Hall of Fame standard: 73.9 Career WAR / 50.3 Peak WAR / 62.1 JAWS
Ferrell: 61.6 Career WAR / 54.9 Peak WAR / 58.3 JAWS
If you exclude the pitchers on this year's ballot and those whose careers didn't cross into the 20th century, the top-ranking pitcher outside the Hall according to JAWS is Ferrell. He sits at No. 39, well ahead of the peak standard but short on the career metric due to arm troubles that turned him into a palooka by his age-30 season and knocked him out of the majors by age 33. Still, the younger brother of Hall of Fame catcher Rick Ferrell (that's Rick at left in the photo above, with Wes next to him) is arguably the one more qualified to be enshrined.
In his heyday with the Indians (1927 to '33), Ferrell was regarded as the equal of the great Lefty Grove, and research has shown that at his peak he faced much tougher competition than the A's ace, who consistently feasted on the league’s lesser teams. From 1929 through '36, Ferrell won 161 games with a 3.72 ERA, which in that high-scoring era was still 28% better than the park-adjusted league average. He finished second in the AL MVP vote in 1935 on the heels of a monster 11.0-WAR season in which he won 25 games while pitching 322 1/3 innings of 3.52 ERA ball (34% better than league average) and hit an insane .347/.427/.533 with seven home runs in 179 plate appearances as a pitcher.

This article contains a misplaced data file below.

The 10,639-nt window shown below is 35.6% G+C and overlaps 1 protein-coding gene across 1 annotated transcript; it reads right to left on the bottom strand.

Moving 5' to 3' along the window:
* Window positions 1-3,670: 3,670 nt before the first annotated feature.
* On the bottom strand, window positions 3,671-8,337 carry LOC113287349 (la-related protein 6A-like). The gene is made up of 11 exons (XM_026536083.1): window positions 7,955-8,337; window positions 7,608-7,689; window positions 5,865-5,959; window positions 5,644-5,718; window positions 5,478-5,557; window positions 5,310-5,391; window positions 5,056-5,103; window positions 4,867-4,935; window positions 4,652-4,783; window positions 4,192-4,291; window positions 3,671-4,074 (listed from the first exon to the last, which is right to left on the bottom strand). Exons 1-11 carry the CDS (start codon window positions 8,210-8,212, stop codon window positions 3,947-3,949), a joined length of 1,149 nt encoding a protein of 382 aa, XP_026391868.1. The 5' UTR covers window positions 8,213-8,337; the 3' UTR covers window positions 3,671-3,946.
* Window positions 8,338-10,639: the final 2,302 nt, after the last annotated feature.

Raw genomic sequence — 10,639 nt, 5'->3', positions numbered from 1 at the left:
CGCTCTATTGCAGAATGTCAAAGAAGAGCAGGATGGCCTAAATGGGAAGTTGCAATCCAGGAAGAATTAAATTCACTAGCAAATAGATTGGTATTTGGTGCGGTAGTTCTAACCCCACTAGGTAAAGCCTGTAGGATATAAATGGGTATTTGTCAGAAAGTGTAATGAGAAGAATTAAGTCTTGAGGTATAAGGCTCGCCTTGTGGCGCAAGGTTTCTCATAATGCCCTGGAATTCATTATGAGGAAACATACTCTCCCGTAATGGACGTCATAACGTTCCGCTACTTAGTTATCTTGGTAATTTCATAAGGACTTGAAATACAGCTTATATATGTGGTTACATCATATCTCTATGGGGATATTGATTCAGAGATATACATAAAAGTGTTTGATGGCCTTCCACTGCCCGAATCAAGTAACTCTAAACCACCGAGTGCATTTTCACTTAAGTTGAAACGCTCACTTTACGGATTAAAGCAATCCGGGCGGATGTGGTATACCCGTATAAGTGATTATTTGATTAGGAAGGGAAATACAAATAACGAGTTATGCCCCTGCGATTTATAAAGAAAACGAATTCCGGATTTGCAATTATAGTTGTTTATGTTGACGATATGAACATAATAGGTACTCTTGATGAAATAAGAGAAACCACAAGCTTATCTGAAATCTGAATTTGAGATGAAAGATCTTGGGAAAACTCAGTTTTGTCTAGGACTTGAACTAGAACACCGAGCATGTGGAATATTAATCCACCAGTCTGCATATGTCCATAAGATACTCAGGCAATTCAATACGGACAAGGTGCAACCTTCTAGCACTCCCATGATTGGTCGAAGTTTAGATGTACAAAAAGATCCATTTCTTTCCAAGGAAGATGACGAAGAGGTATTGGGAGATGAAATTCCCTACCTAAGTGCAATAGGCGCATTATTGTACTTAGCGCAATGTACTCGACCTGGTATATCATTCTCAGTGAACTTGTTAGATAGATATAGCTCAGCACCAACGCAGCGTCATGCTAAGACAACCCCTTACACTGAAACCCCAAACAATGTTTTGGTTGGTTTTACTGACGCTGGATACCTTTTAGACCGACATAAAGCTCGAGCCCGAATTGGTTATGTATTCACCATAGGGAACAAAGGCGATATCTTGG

On that note, Ferrell was an outstanding hitter who batted .280/.351/.446 with 38 homers for his career (his brother hit just 28, and had lower a batting average and slugging percentage), numbers that chip away at the fact that his 4.04 ERA would be the Hall’s higheset were he to gain entry. The 12.7 WAR he generated with the bat—including over 150 pinch-hitting appearances, and a brief stint in the outfield—is about 11 wins more than the average Hall of Fame hurler. He was on the 2016 Pre-Integration Era ballot but fell short. With the Hall reconfiguring the Era Committees his case won’t come up for review again until 2021.